Unconscious motivation plays a substantial role in how we respond to challenges. Find out how much.
People who take a nap and dream about a task they’ve just learned perform it better upon waking than those who don’t sleep at all, or those who sleep but don’t dream.
When faced with a difficult decision, we try to come up with the best choice by carefully considering all of the options, maybe even resorting to lists and lots of sleepless nights.
It’s hard to keep yourself going when you don’t feel the same excitement as you did in the beginning.
What should you do when you really, REALLY have to go? Make important life decisions, maybe?
You might think that a loving partner helps keep you on track — say, when you want to stick to your jogging or concentrate on your studies.
Whether you are a habitual list maker, or you prefer to keep your tasks in your head, everyone pursues their goals in this ever-changing, chaotic environment.
Have you ever had the experience of looking back on your week with the sinking feeling that you didn’t get as much done as you’d hoped?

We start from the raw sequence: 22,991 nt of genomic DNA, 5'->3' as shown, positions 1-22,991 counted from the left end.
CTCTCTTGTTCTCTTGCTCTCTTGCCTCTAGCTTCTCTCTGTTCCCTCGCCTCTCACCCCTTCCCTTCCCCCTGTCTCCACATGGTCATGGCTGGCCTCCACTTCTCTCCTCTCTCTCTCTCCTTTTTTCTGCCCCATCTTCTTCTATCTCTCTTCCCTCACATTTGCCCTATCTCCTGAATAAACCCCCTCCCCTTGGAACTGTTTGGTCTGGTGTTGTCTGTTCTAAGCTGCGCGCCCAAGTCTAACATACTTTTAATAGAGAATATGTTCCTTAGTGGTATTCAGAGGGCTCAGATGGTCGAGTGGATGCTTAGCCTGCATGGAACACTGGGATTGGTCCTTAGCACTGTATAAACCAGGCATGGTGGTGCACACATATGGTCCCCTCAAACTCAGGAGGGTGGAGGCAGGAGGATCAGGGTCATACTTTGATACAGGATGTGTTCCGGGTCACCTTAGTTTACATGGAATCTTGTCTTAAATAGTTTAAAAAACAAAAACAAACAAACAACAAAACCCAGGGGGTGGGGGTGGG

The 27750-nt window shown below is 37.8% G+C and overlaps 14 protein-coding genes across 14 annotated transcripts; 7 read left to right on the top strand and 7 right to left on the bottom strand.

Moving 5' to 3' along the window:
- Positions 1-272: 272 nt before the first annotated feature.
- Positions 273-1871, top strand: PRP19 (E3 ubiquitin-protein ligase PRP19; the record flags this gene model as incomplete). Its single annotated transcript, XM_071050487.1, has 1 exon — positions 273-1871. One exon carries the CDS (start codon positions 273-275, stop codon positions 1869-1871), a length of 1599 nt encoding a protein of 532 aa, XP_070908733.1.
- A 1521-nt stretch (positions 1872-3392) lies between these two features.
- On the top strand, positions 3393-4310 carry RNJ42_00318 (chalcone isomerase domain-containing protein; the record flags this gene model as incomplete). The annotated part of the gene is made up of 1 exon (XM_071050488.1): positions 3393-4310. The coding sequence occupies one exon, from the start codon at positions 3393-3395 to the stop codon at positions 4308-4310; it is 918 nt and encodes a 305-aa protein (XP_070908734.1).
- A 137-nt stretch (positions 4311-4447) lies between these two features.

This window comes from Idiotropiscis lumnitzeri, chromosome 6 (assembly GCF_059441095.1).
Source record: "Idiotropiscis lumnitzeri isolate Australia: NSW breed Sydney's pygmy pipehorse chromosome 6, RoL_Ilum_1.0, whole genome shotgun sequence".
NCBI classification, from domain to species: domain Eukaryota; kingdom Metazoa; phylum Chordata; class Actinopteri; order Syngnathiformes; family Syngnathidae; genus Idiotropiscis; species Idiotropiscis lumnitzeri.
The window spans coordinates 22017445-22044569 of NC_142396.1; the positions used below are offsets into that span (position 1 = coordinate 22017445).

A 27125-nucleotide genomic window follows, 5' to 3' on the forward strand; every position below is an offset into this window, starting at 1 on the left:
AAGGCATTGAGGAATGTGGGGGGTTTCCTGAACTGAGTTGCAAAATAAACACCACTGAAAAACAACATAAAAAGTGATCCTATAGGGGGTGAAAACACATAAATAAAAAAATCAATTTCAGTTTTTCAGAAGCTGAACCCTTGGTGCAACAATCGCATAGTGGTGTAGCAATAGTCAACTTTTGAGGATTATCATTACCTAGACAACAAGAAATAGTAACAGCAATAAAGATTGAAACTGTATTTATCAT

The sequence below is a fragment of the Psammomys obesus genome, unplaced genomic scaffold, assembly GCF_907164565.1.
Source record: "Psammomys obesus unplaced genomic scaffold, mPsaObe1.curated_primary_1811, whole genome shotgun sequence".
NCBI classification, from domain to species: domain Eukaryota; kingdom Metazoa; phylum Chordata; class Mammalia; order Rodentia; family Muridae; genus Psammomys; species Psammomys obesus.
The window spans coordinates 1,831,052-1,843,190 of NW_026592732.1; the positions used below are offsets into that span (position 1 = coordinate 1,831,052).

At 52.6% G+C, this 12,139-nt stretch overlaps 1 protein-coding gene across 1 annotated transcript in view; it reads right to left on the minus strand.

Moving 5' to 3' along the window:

How many times have you spent hours slaving over an impossible problem, only to take a break and then easily solve the problem, sometimes within minutes of looking at it again?
While these creative or “Aha!” moments often are associated with scientific discoveries and inventions, most people occasionally feel the thrill of insight when a solution that had eluded them suddenly becomes obvious.
A polite act shows respect. But a new study of a common etiquette — holding a door for someone — suggests that courtesy may have a more practical, though unconscious, shared motivation: to reduce the work for those involved.
Unlike with short-term finite goals, the unconscious will continue to positively value objects related to the long-term goals, even after a level of success has been achieved.